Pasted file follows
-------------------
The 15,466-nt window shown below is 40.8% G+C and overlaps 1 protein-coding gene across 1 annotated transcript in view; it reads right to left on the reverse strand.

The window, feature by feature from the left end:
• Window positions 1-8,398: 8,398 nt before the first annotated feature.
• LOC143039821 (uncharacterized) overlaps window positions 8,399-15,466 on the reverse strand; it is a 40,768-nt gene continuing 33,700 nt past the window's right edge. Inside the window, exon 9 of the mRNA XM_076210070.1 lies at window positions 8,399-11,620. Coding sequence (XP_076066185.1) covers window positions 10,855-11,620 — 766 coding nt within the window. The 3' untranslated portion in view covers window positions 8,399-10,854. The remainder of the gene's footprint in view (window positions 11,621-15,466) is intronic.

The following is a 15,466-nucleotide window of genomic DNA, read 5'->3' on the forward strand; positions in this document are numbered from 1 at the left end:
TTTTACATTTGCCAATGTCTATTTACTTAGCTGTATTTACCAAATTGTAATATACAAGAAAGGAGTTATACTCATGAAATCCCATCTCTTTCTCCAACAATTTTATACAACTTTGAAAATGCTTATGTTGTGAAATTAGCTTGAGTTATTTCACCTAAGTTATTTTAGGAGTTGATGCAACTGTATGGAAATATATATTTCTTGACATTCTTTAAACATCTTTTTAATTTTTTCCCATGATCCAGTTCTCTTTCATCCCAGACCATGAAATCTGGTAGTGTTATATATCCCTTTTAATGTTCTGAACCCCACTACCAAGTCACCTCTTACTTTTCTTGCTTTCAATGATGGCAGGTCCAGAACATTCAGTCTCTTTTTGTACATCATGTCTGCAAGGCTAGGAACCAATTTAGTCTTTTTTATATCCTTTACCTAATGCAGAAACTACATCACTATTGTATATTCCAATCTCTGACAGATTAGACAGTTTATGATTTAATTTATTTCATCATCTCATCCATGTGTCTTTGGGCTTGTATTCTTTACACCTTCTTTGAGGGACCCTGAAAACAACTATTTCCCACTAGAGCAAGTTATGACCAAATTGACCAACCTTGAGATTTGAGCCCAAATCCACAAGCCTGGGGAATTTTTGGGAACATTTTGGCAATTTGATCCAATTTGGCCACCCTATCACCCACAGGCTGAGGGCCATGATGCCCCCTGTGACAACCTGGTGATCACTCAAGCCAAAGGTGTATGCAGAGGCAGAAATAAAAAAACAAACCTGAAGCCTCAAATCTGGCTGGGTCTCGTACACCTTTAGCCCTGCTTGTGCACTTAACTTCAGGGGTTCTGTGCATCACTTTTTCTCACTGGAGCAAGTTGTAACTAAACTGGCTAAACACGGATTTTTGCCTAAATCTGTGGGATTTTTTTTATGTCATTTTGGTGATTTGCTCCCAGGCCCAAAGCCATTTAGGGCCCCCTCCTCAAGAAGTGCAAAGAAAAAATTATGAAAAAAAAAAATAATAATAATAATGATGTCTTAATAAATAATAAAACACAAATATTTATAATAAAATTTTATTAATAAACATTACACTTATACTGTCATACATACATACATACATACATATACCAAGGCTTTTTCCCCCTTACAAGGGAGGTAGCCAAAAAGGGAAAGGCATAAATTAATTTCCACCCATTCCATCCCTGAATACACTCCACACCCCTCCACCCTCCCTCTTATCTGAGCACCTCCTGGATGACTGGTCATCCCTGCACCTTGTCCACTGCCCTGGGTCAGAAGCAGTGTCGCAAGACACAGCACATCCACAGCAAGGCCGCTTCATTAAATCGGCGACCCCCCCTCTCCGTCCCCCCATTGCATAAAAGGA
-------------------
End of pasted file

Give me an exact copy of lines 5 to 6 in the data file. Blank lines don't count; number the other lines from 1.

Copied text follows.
The following is a 15,466-nucleotide window of genomic DNA, read 5'->3' on the forward strand; positions in this document are numbered from 1 at the left end:
TTTTACATTTGCCAATGTCTATTTACTTAGCTGTATTTACCAAATTGTAATATACAAGAAAGGAGTTATACTCATGAAATCCCATCTCTTTCTCCAACAATTTTATACAACTTTGAAAATGCTTATGTTGTGAAATTAGCTTGAGTTATTTCACCTAAGTTATTTTAGGAGTTGATGCAACTGTATGGAAATATATATTTCTTGACATTCTTTAAACATCTTTTTAATTTTTTCCCATGATCCAGTTCTCTTTCATCCCAGACCATGAAATCTGGTAGTGTTATATATCCCTTTTAATGTTCTGAACCCCACTACCAAGTCACCTCTTACTTTTCTTGCTTTCAATGATGGCAGGTCCAGAACATTCAGTCTCTTTTTGTACATCATGTCTGCAAGGCTAGGAACCAATTTAGTCTTTTTTATATCCTTTACCTAATGCAGAAACTACATCACTATTGTATATTCCAATCTCTGACAGATTAGACAGTTTATGATTTAATTTATTTCATCATCTCATCCATGTGTCTTTGGGCTTGTATTCTTTACACCTTCTTTGAGGGACCCTGAAAACAACTATTTCCCACTAGAGCAAGTTATGACCAAATTGACCAACCTTGAGATTTGAGCCCAAATCCACAAGCCTGGGGAATTTTTGGGAACATTTTGGCAATTTGATCCAATTTGGCCACCCTATCACCCACAGGCTGAGGGCCATGATGCCCCCTGTGACAACCTGGTGATCACTCAAGCCAAAGGTGTATGCAGAGGCAGAAATAAAAAAACAAACCTGAAGCCTCAAATCTGGCTGGGTCTCGTACACCTTTAGCCCTGCTTGTGCACTTAACTTCAGGGGTTCTGTGCATCACTTTTTCTCACTGGAGCAAGTTGTAACTAAACTGGCTAAACACGGATTTTTGCCTAAATCTGTGGGATTTTTTTTATGTCATTTTGGTGATTTGCTCCCAGGCCCAAAGCCATTTAGGGCCCCCTCCTCAAGAAGTGCAAAGAAAAAATTATGAAAAAAAAAAATAATAATAATAATGATGTCTTAATAAATAATAAAACACAAATATTTATAATAAAATTTTATTAATAAACATTACACTTATACTGTCATACATACATACATACATACATATACCAAGGCTTTTTCCCCCTTACAAGGGAGGTAGCCAAAAAGGGAAAGGCATAAATTAATTTCCACCCATTCCATCCCTGAATACACTCCACACCCCTCCACCCTCCCTCTTATCTGAGCACCTCCTGGATGACTGGTCATCCCTGCACCTTGTCCACTGCCCTGGGTCAGAAGCAGTGTCGCAAGACACAGCACATCCACAGCAAGGCCGCTTCATTAAATCGGCGACCCCCCCTCTCCGTCCCCCCATTGCATAAAAGGA